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WR Northcut back to work

The Associated Press

BEREA – Dennis Northcutt finally stripped off the red jersey, wadded it into a ball and left it behind in the Cleveland Browns’ locker room.

Tuesday, August 28, 2001

BEREA – Dennis Northcutt finally stripped off the red jersey, wadded it into a ball and left it behind in the Cleveland Browns’ locker room.

”I gave it to (JaJuan) Dawson,” Northcutt said of the red pullover mesh top he was required to wear during practice while recuperating from a broken right collarbone. ”But I’m ready now. I’m good to go.”

The Browns have been eager to get the second-year wide receiver back on the practice field, and Northcutt had contact for the first time this summer during Monday afternoon’s practice.

Instead of running unimpeded pass routes through the secondary, Northcutt didn’t have it so easy as Cleveland’s defensive backs finally got to bump, jostle and bang No. 86 nearly every time he touched the ball.

”I thought he looked good,” said Browns coach Butch Davis.

Northcutt broke his collarbone in a freak accident in June. While visiting a friend’s house in Dayton, he tried to keep a 6-year-old boy from hitting his head on a large rock in a creek.

As he was saving the boy, Northcutt slipped on a rock and jammed his shoulder.

Until Monday, it was the hardest Northcutt had been hit in months.

”Looking back, I don’t have any regrets,” Northcutt said. ”If anything, the whole experience has taught me that nothing’s guaranteed. Nobody knows what’s going to happen tomorrow or next week.”

Northcutt said he was further reminded of how fragile life can be this past weekend when 22-year-old R&B singing star Aaliyah was killed with eight others in a plane crash in the Bahamas.

”That was tough to hear,” he said. ”It makes you think about things in a different way.”

For weeks during training camp Northcutt could only stand on the sideline and watch as his teammates learned a new offense that seems tailor-made for his big-play skills.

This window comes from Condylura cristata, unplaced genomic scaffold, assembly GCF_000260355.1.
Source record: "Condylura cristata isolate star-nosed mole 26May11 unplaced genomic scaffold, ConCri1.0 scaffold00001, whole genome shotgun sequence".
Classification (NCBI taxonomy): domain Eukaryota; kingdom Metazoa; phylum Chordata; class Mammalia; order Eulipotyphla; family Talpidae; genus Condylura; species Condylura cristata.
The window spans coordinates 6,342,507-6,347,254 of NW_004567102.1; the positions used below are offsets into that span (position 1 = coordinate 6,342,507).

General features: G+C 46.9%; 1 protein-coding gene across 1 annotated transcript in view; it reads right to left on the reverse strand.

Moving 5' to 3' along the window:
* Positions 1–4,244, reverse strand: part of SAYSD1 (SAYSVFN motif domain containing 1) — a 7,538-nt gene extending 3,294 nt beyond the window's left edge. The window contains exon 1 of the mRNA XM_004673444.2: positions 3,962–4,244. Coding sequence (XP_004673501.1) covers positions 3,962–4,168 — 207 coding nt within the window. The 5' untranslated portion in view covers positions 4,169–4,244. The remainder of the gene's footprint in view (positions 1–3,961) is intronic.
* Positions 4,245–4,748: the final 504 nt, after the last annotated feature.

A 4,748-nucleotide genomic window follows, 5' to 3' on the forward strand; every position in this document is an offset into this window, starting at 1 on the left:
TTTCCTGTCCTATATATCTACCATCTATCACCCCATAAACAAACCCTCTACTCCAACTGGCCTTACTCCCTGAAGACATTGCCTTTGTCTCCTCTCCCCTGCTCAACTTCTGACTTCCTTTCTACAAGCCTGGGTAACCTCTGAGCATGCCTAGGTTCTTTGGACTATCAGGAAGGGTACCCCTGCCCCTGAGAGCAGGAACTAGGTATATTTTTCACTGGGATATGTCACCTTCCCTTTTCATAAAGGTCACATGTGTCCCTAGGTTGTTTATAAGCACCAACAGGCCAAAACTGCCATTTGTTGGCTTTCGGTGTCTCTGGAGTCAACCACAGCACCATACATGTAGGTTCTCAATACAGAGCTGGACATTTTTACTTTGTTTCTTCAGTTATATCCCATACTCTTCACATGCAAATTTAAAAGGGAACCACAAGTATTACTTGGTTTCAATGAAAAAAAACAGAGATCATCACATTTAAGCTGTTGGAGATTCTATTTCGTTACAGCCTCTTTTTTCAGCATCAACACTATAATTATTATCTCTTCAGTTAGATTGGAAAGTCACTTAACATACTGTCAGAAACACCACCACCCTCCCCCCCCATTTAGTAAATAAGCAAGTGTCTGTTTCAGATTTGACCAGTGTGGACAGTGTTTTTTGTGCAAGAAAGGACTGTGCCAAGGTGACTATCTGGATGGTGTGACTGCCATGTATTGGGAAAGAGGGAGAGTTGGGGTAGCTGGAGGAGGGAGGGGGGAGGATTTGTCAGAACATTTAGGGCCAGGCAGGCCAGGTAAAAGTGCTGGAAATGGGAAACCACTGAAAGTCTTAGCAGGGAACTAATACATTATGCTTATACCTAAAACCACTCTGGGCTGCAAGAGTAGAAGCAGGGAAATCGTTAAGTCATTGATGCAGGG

But instead of sulking, Northcutt spent the time studying.

”It was hard,” he said. ”But I think I learned a whole lot while sitting on the sideline. It was the first time in my life I had to watch. Sometimes sitting on the outside and looking in you get a different picture.”

Nortchutt focused on defensive backs, analyzing their footwork and tendencies. He looked for any flaws or nuances that might help him in the future.

”I saw a lot of things that I think will help me,” he said. ”I’m learning that as a player you need to do the little things that will make you better.”

The Browns think Northcutt can be a lot better than he was as a rookie in 2000.

He caught 39 passes for 422 yards, but had several drops and made numerous mental mistakes. He also averaged 10.7 yards on 27 punt returns.

”I wasn’t consistent,” he said.

But according to Davis, Northcutt emerged as the Browns’ top receiver following the club’s spring mini-camps.

”When all was said and done he was a guy who was extremely consistent,” Davis said. ”When I came in here the knock on Dennis was that he was inconsistent catching the ball. But he got better and better.

”And when he got hurt it was a major setback for us as a football team.”

Northcutt wants to make up for lost time and he’ll get his first real experience in Cleveland’s new uptempo passing game in Friday’s exhibition finale against Carolina.

”I’ve seen the things that this offense can do for you and how it can get you into position to make big plays,” he said. ”Making big plays is my game.”